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Investigating the Economic Implications of the Connected Future

Things are changing very, very quickly in modern society, and it isn’t just technology that is shifting. There are important, positive changes taking place in the global economy, and it is important to understand not only the principle of rapid technological change, but the economic impact it is having—especially in terms of lighting.

We are living in an age of uncertainty, and it is generating anxiety on multiple levels. First, cyclical, short-term sources of uncertainty exist, including:

  • The U.S. Federal Reserve’s increase of interest rates now that the effects of the Great Recession have faded
  • Speculation as to the future of the Eurozone as the economies of Greece and a few other countries threaten the longevity of the monetary union
  • Concern raised by China’s current anti-corruption campaign and stock market instability, which causes some to wonder how sustainable China’s recent robust growth can be

While these short-term drivers of uncertainty are important, arguably more important are longer-term structural drivers—things like rapid technology change and the rebalancing of economic growth worldwide. Structural uncertainty is especially troubling because it often leads not only to anxiety, but pessimism: Economists see economic growth in advanced economies slowing, and are discouraged, for example.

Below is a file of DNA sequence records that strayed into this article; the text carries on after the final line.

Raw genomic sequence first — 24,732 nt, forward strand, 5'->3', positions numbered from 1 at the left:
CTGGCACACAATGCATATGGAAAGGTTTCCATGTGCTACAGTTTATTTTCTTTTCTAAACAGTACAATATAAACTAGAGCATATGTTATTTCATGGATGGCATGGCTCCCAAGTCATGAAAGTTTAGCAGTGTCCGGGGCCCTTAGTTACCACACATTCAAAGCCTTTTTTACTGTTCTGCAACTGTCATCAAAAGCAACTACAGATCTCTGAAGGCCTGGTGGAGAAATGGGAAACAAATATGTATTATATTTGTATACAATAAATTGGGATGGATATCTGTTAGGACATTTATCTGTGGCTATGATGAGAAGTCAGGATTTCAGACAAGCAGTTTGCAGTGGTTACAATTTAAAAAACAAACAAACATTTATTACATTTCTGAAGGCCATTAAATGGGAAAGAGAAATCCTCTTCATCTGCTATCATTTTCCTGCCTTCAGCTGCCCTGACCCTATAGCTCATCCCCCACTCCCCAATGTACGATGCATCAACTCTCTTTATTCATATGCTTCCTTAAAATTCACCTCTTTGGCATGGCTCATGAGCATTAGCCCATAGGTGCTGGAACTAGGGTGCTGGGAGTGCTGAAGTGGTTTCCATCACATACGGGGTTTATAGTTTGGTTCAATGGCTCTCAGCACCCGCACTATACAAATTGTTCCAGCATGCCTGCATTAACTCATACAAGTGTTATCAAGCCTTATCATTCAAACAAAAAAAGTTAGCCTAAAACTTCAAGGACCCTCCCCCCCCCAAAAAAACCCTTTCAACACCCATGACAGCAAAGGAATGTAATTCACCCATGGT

This pessimism can be short-sighted. Overlooked, for instance, is the fact that emerging markets are growing at a rate far higher than most of history—with the exception of the 2005-2007 bubble period—and that growth is forecast to remain high. Projections for overall economic growth actually look positive for this reason.

While the world is changing and uncertainty is understandable, it is important to realize that one of the key drivers of change—advancing and increasingly interconnected technology—makes the economic outlook for the future far rosier.

For the greatest chance at success, organizations must view technology-driven change not as a threat, but as an opportunity.

Those who are apprehensive may look at Edison’s invention of electric light or the invention of the steam engine as powerful innovations that propelled humanity forward. After an adjustment cost has been managed and proper education/calibration has taken place, one will find that technology has always created more jobs and opportunities, rather than destroy them. The same can and should be expected in the future, too.